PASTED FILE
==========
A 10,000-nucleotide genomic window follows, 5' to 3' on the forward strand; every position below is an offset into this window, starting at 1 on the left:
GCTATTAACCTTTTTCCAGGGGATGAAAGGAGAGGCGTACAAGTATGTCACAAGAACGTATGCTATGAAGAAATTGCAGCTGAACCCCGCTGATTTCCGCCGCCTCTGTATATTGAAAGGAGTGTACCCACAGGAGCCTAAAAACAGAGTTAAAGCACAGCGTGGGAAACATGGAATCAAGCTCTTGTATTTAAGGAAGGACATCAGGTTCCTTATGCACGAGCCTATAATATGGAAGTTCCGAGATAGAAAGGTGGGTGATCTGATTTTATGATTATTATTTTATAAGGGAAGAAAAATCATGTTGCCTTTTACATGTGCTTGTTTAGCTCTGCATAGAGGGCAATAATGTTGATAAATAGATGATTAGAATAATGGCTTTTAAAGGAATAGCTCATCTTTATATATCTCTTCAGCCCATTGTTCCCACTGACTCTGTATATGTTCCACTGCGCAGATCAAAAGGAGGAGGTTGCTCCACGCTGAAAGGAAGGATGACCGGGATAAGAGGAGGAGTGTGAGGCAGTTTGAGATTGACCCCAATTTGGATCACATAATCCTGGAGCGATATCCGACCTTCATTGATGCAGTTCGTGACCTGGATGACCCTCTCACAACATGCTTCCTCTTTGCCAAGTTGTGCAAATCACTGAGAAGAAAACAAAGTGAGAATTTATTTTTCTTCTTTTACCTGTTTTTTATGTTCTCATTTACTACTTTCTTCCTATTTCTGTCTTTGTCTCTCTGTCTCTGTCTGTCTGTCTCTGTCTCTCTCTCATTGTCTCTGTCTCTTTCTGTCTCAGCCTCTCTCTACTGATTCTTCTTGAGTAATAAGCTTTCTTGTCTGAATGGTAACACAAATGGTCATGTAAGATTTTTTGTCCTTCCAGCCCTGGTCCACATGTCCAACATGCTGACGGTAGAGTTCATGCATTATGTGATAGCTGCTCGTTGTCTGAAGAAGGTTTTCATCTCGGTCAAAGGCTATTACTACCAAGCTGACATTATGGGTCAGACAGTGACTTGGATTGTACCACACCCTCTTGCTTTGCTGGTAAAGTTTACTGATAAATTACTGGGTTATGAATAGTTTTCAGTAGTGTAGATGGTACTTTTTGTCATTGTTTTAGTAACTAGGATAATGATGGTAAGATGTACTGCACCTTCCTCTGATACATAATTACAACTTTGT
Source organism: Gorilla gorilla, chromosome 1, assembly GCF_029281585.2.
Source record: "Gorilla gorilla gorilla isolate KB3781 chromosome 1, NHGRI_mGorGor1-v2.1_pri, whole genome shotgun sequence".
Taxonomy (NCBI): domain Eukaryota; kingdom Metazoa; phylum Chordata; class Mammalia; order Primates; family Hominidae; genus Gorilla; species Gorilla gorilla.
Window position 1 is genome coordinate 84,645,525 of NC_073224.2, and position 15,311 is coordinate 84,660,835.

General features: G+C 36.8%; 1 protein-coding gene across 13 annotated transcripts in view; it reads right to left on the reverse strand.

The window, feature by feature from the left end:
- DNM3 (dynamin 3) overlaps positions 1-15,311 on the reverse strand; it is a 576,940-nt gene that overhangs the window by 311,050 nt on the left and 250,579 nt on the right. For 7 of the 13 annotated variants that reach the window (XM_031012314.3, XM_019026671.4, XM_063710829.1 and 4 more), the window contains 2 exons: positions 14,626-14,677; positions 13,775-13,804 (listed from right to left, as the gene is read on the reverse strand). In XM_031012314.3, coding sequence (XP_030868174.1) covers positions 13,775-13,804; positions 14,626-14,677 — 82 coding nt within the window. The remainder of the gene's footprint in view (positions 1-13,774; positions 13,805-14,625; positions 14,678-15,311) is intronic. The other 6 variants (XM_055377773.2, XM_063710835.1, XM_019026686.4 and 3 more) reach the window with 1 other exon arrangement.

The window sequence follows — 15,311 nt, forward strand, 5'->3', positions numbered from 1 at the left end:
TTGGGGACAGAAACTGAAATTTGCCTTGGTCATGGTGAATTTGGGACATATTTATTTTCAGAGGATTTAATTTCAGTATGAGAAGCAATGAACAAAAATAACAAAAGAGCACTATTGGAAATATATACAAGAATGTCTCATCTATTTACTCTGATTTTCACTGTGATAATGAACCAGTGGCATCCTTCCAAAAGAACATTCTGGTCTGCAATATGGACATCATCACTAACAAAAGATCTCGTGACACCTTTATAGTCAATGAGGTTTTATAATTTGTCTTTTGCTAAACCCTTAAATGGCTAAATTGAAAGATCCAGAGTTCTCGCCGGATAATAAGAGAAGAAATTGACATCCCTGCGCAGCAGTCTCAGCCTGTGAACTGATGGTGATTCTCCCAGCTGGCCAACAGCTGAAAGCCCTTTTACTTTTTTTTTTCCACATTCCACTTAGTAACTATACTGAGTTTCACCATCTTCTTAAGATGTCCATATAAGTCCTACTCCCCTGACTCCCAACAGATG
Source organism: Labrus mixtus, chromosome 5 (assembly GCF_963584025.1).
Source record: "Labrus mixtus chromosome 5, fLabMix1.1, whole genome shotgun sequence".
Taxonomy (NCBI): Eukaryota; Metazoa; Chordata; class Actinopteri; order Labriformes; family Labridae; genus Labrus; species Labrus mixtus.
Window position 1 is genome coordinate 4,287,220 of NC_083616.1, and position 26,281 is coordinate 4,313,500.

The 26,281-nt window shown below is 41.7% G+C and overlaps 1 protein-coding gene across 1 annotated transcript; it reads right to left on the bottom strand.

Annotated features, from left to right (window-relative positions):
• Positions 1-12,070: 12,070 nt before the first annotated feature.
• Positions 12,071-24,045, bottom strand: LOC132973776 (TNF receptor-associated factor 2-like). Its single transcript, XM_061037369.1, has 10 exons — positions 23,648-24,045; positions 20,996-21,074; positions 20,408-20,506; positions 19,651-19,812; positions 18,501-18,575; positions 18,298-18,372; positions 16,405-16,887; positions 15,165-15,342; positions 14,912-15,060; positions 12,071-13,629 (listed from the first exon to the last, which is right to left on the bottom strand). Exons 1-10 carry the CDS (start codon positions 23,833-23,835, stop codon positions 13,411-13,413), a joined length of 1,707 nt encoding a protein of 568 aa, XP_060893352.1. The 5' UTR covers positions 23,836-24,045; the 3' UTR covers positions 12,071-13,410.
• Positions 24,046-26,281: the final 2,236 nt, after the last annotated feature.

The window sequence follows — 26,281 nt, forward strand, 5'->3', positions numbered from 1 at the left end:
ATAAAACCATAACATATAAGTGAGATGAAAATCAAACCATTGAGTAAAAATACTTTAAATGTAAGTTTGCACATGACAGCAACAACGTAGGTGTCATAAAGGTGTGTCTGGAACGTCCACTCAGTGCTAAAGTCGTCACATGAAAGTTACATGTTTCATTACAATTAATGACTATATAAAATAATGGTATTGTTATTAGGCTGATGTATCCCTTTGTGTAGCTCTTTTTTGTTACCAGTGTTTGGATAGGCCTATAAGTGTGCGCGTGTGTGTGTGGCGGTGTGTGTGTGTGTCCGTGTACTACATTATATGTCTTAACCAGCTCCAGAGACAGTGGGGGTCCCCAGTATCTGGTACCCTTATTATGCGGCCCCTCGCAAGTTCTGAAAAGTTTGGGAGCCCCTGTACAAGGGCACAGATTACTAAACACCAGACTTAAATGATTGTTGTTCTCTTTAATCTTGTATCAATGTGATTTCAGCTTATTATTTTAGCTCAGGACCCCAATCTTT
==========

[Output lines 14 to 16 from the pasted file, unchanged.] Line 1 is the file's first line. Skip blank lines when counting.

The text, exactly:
Taxonomy (NCBI): Eukaryota; Metazoa; Chordata; class Actinopteri; order Labriformes; family Labridae; genus Labrus; species Labrus mixtus.
Window position 1 is genome coordinate 4,287,220 of NC_083616.1, and position 26,281 is coordinate 4,313,500.

The 26,281-nt window shown below is 41.7% G+C and overlaps 1 protein-coding gene across 1 annotated transcript; it reads right to left on the bottom strand.